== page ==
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Compiler Optimization of Scalar Value Communication Between Speculative Threads

Tuesday September 17, 2002
Hamerschlag Hall D-210
4:00 p.m.

Antonia Zhai
Antonia Zhai

Carnegie Mellon University

Compiler and architecture researchers have striven to improve the performance of a wide spectrum of applications on microprocessors by automatically exploiting parallelism. However, the desired performance is elusive for a large number of general-purpose programs, mainly due to their complicated control flow and ambiguous data dependences. Thread-Level Speculation (TLS) opens up new opportunities for automatic parallelization by allowing possibly dependent threads to execute speculatively in parallel. Although there have been many recent proposals for hardware that supports TLS, relatively little has been done on compiler optimization to fully exploit this potential. In this talk, I will introduce our compiler techniques which remove an important limitation to program performance caused by stalls that are necessary for forwarding scalar values between threads in TLS execution. I will present dataflow algorithms for three increasingly aggressive instruction-scheduling techniques that reduce the critical forwarding path introduced by these stalls. The effectiveness of these techniques will be demonstrated by contrasting with related hardware-only approaches.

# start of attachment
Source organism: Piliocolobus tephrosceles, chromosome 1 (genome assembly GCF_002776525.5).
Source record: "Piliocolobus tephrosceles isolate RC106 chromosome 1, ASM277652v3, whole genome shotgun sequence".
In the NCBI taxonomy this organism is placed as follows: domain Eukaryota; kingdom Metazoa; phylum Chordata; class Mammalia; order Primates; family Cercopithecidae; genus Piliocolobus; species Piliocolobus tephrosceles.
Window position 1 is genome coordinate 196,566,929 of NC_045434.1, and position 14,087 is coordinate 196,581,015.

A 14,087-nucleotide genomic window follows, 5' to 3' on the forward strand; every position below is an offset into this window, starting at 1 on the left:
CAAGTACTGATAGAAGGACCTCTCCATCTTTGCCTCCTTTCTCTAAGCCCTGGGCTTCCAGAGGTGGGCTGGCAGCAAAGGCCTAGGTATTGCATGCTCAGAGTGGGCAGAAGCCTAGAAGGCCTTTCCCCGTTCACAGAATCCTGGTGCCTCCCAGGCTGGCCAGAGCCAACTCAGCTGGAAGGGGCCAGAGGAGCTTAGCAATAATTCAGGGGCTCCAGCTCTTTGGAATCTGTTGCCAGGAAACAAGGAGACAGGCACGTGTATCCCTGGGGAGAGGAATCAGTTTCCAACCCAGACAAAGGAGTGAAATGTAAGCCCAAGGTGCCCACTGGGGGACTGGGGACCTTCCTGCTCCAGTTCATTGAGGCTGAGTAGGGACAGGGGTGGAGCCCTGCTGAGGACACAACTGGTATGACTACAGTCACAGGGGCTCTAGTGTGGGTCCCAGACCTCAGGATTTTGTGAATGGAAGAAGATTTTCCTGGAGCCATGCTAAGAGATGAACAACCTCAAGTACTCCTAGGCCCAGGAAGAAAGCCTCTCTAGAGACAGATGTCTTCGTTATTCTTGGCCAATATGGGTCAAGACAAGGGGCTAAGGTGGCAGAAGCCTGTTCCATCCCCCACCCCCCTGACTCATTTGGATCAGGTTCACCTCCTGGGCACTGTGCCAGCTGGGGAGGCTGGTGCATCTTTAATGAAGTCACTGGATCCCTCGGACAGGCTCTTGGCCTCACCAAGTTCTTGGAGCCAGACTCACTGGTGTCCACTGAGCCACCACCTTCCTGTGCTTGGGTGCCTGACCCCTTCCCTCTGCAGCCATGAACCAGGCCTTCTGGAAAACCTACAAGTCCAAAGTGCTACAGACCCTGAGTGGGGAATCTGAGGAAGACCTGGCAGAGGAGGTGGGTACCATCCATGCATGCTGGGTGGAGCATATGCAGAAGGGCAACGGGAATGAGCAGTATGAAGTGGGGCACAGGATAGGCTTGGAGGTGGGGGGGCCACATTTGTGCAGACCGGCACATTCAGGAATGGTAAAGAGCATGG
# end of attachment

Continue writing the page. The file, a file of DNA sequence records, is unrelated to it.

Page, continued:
Antonia Zhai is a Ph.D. candidate in the Department of Computer Science at Carnegie Mellon University. She received her B.A.Sc. and M.A.Sc. in Computer Engineering from the University of Toronto in 1996 and 1998 respectively. Currently, she is a member of the STAMPede project led by Todd Mowry. Her research focuses on developing advanced compiler technology to exploit the potential of thread-level speculation for general-purpose applications.



Department of Electrical and Computer EngineeringCarnegie Mellon UniversitySchool of Computer Science